Depending how long you stay here, five minutes, an afternoon, an evening, you will see many crack addicts--a dozen, two dozen, twenty-five, one hundred. If you come here every day you will see more and more of them, different faces with the same gauntness and the same eyes moving back and forth with nervous desperation. The young ones are the most heartbreaking, because in their thin, sallow faces, you can see the fuller flesh and the lush beauty of the youth that was there once and should be there still, but is not.
Those skeletal teenagers provided the most obvious of my reasons for not celebrating the Alberta Centennial at any of the parties arranged by the provincial government. Because that same government has cut and cut and cut funding to the programs that try to help these young addicts. Because there is no room in the rehab centres. Because in this province that aggressively promotes and profits from addictive behaviour, there aren’t enough rehab centres to go around. Because the provincial and municipal government doesn’t give youth-at-risk programs in Albertan communities more desperately-needed funding. Because the provincial government doesn’t provide the men and women who end up in prison--often because of crimes connected to their addictions--any access to counselling, postsecondary education programs, or even half-decent libraries.
But I had other reasons to boycott the big party. Like a little boy’s legs. I have seen his ankles twisted awkwardly, the shin bones arching out, his knobby knees angled inward. He gets enough to eat now, every day, but the reason his twisted legs hurt him is because he had rickets as a toddler. Rickets. Do you remember reading about that strange ailment, caused by vitamin deficiencies? Do you remember seeing the photographs of bow-legged African and Asian children? Well, the boy I know got rickets living in a house in southern Alberta, where his mother worked, very hard, but there were other children, too, and there was noise and stress and fear about the future and he did not get enough to eat.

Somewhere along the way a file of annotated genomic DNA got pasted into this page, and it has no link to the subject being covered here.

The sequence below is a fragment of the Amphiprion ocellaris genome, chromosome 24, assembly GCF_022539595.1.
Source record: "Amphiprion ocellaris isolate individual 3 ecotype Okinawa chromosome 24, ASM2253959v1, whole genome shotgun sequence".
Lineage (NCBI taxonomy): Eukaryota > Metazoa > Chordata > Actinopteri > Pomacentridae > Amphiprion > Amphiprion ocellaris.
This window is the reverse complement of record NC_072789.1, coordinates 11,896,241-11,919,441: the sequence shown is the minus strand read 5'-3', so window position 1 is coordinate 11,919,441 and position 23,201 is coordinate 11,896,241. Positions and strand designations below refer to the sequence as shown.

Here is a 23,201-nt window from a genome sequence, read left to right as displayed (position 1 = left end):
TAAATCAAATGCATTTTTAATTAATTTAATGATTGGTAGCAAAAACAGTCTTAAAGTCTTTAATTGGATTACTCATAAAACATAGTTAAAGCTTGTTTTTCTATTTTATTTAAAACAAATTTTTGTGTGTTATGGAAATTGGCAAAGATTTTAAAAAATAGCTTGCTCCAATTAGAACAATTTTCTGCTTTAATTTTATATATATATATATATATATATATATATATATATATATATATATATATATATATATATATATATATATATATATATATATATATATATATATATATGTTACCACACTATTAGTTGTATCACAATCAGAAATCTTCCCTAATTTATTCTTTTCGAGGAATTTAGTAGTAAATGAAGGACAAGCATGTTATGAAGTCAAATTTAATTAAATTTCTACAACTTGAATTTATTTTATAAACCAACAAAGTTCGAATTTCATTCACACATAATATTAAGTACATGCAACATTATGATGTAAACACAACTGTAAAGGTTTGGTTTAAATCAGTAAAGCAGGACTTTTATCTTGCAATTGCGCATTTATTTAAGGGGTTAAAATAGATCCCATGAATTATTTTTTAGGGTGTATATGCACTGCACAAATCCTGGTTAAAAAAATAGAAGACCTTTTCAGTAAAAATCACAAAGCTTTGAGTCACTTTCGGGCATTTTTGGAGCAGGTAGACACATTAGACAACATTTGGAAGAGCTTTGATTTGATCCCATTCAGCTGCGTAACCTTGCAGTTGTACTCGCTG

I wish that boy’s hunger--the prolonged malnutrition that bent up his legs--was a rare, freak accident. But it is not. Hunger and malnutrition is a crime committed daily in Alberta, wrought by greed and hard-heartedness and ignorance. In this wealthy, debt-free province, there are almost 100,000 children living in poverty, most of them from working families. In this booming, resource-rich place, almost 50,000 people rely on eighty food banks to get enough to eat: half of those people are children. Many others are senior citizens or disabled. In this province that is pouring millions of dollars into Centennial celebrations, the minimum wage is still effectively five dollars and ninety cents per hour. The government "plans" to raise it to seven dollars per hour, but they can’t tell us when that will happen. And seven bucks an hour is still not a living wage--just a degrading one. In this powerful, money-making province, we are losing the ability--and forgetting it ever existed--to take care of the weak, the damaged, the hungry, and the vulnerable. If my great grandfather were alive, he would tell me that there has not been so much homelessness and hunger in Alberta since the Great Depression, and he would be right.
Because I am his granddaughter, I learned from the trees and the river that watered them. I learned that my life depended, in a mysterious way, upon remembering the ones who had gone before me, but without my good fortune. In Alberta today, those people are not soldiers who died in a distant war. They are very much alive, and they struggle every day. What does the Alberta Centennial mean to them? Has anyone bothered to ask?